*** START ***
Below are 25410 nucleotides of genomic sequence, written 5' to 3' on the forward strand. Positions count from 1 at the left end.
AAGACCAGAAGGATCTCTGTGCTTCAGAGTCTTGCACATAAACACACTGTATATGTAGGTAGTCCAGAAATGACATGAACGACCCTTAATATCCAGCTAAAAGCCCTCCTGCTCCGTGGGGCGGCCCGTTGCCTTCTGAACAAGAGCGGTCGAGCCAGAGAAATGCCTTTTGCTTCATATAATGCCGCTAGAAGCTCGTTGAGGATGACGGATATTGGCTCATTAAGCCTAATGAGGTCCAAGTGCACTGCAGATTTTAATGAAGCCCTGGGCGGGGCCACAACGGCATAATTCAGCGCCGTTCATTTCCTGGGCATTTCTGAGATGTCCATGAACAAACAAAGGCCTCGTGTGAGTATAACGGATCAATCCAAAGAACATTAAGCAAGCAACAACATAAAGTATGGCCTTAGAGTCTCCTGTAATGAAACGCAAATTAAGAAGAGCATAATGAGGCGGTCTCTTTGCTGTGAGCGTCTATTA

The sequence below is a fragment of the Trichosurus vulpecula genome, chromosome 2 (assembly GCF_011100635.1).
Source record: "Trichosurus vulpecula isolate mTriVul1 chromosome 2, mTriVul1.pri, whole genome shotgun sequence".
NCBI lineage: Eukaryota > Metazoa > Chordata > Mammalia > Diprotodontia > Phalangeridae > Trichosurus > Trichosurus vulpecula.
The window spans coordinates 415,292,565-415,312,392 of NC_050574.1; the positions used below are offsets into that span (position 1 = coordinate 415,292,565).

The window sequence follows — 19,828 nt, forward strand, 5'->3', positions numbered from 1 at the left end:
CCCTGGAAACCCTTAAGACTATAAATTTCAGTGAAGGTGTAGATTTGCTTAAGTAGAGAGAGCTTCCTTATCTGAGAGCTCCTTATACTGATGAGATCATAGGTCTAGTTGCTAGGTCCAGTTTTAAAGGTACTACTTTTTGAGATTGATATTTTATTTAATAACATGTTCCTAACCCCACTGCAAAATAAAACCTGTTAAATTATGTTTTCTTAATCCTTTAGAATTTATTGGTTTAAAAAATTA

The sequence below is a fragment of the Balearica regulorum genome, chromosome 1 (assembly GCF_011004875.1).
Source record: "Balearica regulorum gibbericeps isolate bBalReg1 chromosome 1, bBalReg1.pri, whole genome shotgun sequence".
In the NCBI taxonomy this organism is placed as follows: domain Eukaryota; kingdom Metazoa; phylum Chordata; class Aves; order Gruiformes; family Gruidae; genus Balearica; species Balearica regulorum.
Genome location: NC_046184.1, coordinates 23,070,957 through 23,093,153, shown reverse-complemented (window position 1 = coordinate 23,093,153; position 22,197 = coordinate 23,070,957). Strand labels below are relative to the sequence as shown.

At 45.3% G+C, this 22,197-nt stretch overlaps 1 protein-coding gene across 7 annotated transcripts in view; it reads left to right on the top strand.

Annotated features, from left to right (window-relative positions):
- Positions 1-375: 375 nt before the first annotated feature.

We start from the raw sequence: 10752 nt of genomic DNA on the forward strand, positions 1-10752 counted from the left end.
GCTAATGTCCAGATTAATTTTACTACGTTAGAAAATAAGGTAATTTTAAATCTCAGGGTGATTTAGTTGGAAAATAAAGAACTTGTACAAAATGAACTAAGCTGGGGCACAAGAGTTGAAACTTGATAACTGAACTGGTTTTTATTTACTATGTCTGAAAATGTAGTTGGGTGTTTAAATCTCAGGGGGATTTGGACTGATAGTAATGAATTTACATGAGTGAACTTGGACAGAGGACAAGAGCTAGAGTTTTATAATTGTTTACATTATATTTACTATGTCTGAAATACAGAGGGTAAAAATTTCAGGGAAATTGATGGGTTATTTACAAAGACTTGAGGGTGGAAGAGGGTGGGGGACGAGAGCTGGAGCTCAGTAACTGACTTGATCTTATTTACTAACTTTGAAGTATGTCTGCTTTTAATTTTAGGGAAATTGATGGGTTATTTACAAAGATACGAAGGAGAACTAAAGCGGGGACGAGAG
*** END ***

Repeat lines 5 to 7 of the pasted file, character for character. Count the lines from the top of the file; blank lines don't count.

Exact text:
NCBI lineage: Eukaryota > Metazoa > Chordata > Mammalia > Diprotodontia > Phalangeridae > Trichosurus > Trichosurus vulpecula.
The window spans coordinates 415,292,565-415,312,392 of NC_050574.1; the positions used below are offsets into that span (position 1 = coordinate 415,292,565).

The window sequence follows — 19,828 nt, forward strand, 5'->3', positions numbered from 1 at the left end: